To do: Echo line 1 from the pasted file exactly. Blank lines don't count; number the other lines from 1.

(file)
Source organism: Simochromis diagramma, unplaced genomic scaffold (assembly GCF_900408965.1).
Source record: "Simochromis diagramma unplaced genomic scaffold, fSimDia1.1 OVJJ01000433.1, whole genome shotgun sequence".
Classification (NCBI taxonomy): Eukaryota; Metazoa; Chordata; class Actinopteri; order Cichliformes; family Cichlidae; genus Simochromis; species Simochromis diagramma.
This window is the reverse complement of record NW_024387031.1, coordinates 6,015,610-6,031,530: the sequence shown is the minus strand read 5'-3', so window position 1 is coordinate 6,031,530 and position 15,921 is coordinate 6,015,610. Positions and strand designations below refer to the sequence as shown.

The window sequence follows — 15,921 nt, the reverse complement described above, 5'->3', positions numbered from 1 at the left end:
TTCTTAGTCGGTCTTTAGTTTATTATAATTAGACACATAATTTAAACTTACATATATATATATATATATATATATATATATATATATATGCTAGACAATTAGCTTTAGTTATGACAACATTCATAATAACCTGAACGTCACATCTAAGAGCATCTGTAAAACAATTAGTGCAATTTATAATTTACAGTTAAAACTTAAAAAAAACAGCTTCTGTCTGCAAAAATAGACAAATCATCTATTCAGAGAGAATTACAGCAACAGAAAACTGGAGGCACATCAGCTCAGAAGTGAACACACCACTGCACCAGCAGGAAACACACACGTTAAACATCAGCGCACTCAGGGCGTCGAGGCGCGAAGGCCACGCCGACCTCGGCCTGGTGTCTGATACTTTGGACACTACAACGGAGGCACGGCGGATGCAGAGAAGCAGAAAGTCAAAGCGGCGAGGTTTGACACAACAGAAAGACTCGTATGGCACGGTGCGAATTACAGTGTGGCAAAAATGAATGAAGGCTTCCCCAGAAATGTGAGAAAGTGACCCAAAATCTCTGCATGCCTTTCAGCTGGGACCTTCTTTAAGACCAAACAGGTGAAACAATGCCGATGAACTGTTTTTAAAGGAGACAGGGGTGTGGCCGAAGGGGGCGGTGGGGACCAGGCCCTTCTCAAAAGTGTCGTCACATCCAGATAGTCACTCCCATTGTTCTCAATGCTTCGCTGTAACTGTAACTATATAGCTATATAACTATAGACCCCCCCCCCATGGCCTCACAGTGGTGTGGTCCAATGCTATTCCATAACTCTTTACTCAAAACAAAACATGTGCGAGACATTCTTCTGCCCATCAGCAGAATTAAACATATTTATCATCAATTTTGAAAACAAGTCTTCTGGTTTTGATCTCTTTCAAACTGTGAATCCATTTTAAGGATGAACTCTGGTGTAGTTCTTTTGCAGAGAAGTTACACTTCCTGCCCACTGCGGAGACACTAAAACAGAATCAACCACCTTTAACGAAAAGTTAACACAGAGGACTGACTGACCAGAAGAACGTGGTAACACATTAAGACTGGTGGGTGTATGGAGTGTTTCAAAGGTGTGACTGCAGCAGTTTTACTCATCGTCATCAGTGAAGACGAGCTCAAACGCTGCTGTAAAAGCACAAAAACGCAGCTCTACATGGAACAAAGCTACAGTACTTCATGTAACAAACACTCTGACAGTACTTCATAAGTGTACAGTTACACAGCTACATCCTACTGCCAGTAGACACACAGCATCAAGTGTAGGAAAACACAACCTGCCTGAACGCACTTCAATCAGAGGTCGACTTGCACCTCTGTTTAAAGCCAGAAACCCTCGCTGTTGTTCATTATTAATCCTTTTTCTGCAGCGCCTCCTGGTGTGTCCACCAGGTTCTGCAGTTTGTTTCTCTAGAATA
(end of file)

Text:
Source organism: Simochromis diagramma, unplaced genomic scaffold (assembly GCF_900408965.1).